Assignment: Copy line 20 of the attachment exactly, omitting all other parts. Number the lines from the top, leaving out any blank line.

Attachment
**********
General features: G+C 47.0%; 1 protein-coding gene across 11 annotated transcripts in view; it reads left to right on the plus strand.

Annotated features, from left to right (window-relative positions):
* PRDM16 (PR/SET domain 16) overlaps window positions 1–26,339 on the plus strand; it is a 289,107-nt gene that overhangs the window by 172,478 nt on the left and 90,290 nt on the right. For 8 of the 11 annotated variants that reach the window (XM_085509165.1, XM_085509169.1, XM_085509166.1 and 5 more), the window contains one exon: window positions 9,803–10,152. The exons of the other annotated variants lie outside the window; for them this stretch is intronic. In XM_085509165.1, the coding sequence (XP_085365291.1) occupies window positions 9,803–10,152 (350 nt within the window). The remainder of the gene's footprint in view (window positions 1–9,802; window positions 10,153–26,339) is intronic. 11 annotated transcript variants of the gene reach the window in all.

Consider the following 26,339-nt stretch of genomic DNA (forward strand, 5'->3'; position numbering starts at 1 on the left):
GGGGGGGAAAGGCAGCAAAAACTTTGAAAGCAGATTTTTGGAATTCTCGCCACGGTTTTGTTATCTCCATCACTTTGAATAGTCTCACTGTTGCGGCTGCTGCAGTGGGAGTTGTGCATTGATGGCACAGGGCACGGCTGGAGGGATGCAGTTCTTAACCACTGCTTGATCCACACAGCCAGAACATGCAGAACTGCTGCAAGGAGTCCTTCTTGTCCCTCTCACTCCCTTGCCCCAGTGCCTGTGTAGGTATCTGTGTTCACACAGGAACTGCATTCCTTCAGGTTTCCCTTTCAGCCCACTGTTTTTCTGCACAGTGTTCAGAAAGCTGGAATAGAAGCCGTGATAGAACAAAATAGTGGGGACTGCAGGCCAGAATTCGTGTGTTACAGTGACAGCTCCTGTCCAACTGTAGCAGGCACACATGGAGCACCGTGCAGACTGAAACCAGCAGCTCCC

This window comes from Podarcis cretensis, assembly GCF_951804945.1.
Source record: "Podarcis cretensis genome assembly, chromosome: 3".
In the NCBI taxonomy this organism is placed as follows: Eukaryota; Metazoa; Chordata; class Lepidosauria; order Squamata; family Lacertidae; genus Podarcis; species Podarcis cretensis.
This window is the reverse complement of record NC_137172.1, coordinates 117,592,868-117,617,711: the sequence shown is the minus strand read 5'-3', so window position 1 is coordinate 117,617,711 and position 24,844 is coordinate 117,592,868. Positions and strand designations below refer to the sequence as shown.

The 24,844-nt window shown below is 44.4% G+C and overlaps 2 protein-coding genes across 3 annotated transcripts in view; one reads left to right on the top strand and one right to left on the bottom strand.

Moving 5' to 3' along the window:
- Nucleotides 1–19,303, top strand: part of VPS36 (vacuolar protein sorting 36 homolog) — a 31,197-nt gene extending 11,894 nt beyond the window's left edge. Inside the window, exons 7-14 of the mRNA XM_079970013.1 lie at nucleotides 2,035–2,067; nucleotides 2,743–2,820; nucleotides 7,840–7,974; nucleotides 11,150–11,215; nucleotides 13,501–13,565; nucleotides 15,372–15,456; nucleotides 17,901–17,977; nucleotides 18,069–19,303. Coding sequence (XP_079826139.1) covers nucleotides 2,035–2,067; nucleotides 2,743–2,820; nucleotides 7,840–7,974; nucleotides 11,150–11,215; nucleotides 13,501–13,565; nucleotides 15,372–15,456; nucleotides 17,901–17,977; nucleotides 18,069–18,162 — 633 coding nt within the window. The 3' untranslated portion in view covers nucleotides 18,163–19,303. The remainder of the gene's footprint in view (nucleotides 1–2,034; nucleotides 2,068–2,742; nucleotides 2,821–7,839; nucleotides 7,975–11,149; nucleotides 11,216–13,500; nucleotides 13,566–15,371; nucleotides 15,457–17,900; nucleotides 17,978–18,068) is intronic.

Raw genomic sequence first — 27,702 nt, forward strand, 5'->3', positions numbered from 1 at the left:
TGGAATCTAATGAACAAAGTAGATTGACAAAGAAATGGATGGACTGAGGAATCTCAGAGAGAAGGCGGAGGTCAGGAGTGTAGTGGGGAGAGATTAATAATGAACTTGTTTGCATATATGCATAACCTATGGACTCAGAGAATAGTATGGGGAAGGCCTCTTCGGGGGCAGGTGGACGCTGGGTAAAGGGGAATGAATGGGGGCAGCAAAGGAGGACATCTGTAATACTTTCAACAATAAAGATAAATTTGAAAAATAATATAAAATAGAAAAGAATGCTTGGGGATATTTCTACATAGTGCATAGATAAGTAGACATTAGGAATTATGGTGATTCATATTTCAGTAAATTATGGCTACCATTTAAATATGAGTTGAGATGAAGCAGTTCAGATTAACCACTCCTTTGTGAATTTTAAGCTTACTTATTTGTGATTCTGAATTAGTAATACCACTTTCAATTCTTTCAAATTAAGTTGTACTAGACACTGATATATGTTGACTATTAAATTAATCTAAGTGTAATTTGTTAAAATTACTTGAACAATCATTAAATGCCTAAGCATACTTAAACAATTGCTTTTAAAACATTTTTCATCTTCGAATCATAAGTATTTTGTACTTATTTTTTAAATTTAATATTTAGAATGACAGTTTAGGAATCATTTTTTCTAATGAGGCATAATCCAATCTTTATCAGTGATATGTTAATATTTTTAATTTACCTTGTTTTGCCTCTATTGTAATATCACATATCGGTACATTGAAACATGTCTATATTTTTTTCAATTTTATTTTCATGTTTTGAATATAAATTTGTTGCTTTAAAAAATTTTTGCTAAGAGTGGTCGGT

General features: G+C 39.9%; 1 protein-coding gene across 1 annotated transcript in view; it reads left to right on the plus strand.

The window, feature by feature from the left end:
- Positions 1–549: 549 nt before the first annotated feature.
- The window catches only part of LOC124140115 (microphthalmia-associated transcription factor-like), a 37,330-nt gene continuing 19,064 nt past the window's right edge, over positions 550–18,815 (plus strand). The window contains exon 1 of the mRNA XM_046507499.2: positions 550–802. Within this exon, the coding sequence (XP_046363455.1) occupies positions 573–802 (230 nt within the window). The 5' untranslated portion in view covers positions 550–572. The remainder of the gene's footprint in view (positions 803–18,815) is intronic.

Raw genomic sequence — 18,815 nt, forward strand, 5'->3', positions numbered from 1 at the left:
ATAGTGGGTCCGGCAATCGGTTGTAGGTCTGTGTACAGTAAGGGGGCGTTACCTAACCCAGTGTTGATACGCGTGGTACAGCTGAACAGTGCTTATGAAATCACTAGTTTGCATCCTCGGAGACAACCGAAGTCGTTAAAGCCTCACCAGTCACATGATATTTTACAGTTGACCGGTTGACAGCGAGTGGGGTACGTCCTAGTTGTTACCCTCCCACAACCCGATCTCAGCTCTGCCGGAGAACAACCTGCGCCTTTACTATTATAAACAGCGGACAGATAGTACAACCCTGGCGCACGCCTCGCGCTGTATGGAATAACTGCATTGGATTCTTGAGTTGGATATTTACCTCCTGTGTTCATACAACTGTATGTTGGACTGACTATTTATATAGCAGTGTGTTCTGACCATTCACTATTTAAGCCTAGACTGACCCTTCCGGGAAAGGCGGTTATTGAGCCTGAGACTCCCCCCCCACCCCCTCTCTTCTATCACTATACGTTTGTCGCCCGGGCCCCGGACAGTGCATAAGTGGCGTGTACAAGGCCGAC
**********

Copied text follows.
ATAGTGGGTCCGGCAATCGGTTGTAGGTCTGTGTACAGTAAGGGGGCGTTACCTAACCCAGTGTTGATACGCGTGGTACAGCTGAACAGTGCTTATGAAATCACTAGTTTGCATCCTCGGAGACAACCGAAGTCGTTAAAGCCTCACCAGTCACATGATATTTTACAGTTGACCGGTTGACAGCGAGTGGGGTACGTCCTAGTTGTTACCCTCCCACAACCCGATCTCAGCTCTGCCGGAGAACAACCTGCGCCTTTACTATTATAAACAGCGGACAGATAGTACAACCCTGGCGCACGCCTCGCGCTGTATGGAATAACTGCATTGGATTCTTGAGTTGGATATTTACCTCCTGTGTTCATACAACTGTATGTTGGACTGACTATTTATATAGCAGTGTGTTCTGACCATTCACTATTTAAGCCTAGACTGACCCTTCCGGGAAAGGCGGTTATTGAGCCTGAGACTCCCCCCCCACCCCCTCTCTTCTATCACTATACGTTTGTCGCCCGGGCCCCGGACAGTGCATAAGTGGCGTGTACAAGGCCGAC